Bells and Whistles

Meaning of Idiom ‘Bells and Whistles’ Bells and whistles are additional features that are added to a product but that are not essential to its basic function; fancy but nonessential add-ons or gadgets. 1Ammer, Christine. American Heritage Dictionary of Idioms. Boston: Houghton Mifflin Harcourt, 2013.,2Ayto, John. Oxford Dictionary of English Idioms. Oxford: Oxford U, 2010.,3Spears, Richard … Read more

Behind Closed Doors

Meaning of Idiom ‘Behind Closed Doors’ Behind closed doors means in secret, privately, away from public view or any observation. 1Ammer, Christine. American Heritage Dictionary of Idioms. Boston: Houghton Mifflin Harcourt, 2013.,2Spears, Richard A. McGraw-Hill’s American Idioms Dictionary. Boston: McGraw Hill, 2008.,3Heacock, Paul. Cambridge Dictionary of American Idioms]. Cambridge: Cambridge UP, 2010.  Want to … Read more

Bet the Farm

Also used: Bet the ranch Sell the farm Meaning of Idiom ‘Bet the Farm’ To bet the farm means to risk everything one’s own on something one is certain of, such as an idea, investment, business venture or bet. 1Heacock, Paul.  Cambridge Dictionary of American Idioms]. Cambridge: Cambridge UP, 2010. ,2Ayto, John. Oxford Dictionary of English … Read more

Beg To Differ

Meaning of Idiom ‘Beg to Differ’ To beg to differ means to disagree with someone. 1Ammer, Christine. American Heritage Dictionary of Idioms. Boston: Houghton Mifflin Harcourt, 2013.,2Spears, Richard A.  McGraw-Hill’s American Idioms Dictionary. Boston: McGraw Hill, 2008.,3Kirkpatrick, Elizabeth M. The Wordsworth Dictionary of Idioms. Ware: Wordsworth, 1995.  Want to see more videos from Idioms.Online? Subscribe to our … Read more

Before You Know It

Meaning of Idiom ‘Before You Know It’ Before you know it means very soon; almost immediately; suprisingly quickly; before you are even aware of it; when you least expect it. 1Heacock, Paul. Cambridge Dictionary of American Idioms. Cambridge: Cambridge UP, 2010.,2Bengelsdorf, Peter. Idioms in the News – 1,000 Phrases, Real Examples. N.p.: Amz Digital Services, 2012.,3Ammer, Christine. American … Read more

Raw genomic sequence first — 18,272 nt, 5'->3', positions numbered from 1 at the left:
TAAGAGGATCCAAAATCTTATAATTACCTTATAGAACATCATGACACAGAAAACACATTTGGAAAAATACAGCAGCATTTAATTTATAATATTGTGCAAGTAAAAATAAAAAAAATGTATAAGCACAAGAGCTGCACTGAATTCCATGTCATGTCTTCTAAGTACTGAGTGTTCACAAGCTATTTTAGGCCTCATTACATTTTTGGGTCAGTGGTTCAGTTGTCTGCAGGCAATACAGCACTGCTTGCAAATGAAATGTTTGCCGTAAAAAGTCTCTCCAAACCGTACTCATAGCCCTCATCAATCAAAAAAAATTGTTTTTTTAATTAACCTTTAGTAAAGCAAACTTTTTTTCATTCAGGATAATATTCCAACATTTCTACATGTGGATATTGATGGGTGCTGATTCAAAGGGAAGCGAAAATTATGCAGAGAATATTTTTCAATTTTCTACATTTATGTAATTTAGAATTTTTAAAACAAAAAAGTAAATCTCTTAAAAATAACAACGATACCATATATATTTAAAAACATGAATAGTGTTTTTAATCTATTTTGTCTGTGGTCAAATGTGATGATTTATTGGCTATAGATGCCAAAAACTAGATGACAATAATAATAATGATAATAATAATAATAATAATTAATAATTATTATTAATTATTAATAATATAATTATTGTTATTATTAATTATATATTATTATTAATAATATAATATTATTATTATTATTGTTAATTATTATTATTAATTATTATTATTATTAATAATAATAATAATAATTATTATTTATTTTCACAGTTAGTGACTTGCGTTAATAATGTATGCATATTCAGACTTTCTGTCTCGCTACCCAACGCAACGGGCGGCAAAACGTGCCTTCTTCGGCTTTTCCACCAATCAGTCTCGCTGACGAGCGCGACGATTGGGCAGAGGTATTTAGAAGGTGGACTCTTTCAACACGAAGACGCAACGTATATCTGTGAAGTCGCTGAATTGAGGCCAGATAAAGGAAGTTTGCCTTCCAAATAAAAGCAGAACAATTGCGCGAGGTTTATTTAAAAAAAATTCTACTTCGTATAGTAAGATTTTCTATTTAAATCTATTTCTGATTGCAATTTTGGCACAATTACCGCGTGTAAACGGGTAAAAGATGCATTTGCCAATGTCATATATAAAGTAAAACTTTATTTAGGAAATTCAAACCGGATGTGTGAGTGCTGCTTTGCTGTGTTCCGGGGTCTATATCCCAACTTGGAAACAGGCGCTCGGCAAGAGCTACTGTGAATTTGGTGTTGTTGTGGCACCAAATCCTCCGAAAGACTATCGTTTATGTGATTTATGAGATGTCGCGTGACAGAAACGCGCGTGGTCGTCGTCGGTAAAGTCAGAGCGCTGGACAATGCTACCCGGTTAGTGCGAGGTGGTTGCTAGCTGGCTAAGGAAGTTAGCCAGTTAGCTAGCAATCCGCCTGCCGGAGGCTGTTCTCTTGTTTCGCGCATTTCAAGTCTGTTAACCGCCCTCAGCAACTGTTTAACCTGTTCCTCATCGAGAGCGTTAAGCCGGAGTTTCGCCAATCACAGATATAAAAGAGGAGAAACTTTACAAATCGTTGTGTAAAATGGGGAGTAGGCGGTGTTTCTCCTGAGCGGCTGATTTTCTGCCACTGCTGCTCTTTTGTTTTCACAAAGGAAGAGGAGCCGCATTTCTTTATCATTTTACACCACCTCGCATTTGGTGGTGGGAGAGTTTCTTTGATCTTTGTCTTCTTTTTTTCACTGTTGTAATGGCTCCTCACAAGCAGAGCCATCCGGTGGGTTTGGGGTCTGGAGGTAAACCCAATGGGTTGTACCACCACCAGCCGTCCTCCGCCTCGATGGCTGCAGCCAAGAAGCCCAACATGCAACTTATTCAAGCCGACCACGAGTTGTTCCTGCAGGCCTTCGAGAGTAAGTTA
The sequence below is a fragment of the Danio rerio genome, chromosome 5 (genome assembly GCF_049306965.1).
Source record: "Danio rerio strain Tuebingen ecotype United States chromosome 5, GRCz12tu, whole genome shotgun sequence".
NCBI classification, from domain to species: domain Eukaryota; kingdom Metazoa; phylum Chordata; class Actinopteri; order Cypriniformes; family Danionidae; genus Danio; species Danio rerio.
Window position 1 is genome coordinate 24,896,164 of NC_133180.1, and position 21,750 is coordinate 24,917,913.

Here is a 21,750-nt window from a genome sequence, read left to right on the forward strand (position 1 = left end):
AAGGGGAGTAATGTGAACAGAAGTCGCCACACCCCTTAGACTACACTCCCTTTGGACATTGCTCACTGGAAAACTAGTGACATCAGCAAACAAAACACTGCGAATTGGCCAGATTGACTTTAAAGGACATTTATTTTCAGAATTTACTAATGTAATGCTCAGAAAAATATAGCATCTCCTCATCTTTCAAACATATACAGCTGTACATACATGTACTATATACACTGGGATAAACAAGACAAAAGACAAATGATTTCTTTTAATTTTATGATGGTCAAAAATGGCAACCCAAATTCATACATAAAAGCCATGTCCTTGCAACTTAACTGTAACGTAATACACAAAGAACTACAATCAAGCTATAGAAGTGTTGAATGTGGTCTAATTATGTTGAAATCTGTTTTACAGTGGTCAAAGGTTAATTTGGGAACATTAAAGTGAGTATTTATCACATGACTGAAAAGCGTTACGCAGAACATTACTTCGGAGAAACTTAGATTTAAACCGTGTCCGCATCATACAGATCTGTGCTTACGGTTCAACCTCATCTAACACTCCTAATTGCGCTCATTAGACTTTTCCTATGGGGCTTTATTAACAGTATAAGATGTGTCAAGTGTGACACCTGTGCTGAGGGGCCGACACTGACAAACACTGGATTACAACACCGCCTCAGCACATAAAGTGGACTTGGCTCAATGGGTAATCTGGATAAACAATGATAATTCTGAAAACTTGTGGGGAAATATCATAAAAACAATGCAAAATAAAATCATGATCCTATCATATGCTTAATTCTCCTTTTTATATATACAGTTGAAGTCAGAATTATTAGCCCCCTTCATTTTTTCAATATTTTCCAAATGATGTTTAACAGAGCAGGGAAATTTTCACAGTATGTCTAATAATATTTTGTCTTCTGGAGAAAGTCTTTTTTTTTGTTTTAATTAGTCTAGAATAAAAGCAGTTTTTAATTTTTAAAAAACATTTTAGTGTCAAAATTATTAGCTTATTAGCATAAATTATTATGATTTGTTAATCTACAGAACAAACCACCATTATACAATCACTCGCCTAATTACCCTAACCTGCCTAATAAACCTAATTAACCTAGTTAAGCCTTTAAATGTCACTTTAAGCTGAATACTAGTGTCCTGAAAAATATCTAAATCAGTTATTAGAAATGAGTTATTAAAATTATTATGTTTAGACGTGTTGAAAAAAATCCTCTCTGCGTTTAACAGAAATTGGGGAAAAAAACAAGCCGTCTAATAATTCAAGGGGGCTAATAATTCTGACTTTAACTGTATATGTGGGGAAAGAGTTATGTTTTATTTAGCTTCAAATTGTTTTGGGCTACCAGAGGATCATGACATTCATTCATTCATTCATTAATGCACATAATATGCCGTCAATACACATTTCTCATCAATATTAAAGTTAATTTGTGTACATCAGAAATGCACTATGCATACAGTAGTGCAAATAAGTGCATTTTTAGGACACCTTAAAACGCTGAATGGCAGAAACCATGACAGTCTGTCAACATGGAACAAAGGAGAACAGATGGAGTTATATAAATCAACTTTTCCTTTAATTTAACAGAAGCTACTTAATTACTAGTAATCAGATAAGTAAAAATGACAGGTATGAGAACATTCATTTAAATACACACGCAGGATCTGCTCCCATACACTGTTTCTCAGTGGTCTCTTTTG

Be On Your Mettle

Meaning of Idiom ‘Be On Your Mettle’ To be on your mettle means to be determined or forced to prove your ability, especially in a demanding or difficult situation. 1Heacock, Paul. Cambridge Dictionary of American Idioms. Cambridge: Cambridge UP, 2010.,2Ayto, John.  Oxford Dictionary of English Idioms. Oxford: Oxford U, 2010. See also prove your mettle. Examples Of … Read more

Beyond Your Wildest Dreams

Meaning of Idiom ‘Beyond Your (or one’s) Wildest Dreams’ When something is beyond your wildest dreams it is much better than you imagined, expected, or hoped. 1Ayto, John. Oxford Dictionary of English Idioms. Oxford: Oxford U, 2010.  Examples Of Use “Our winner will receive a fully paid vacation beyond their wildest dreams!” “Anthony’s marriage proposal was … Read more

Beat the Bushes

Meaning of Idiom ‘Beat the Bushes (for something or someone)’ To beat the bushes means to search everywhere for someone or something; to search thoroughly. 1Ayto, John. Oxford Dictionary of English Idioms. Oxford: Oxford U, 2010.,2Heacock, Paul. Cambridge Dictionary of American Idioms. Cambridge: Cambridge UP, 2010.,3Ammer, Christine. American Heritage Dictionary of Idioms. Boston: Houghton Mifflin Harcourt, 2013. This idiom … Read more

Beat Around the Bush

Also: Beat about the bush Meaning Of Idiom ‘Beat Around the Bush’ To beat around the bush means to avoid speaking about something or be evasive and overly cautious; to not really say what one means, especially when one feels the topic is too important, upsetting or sensitive, or when one’s knowledge of the subject … Read more

Bee In Your (His/Her) Bonnet, to have a

Meaning of Idiom ‘Have a Bee in Your Bonnet’ To have a bee in your bonnet means to be preoccupied with something and may also mean to talk about it excitedly, angrily, etc., often to excess; to talk about something often because one regards it as very important; to hold an unusual or strange idea or notion. … Read more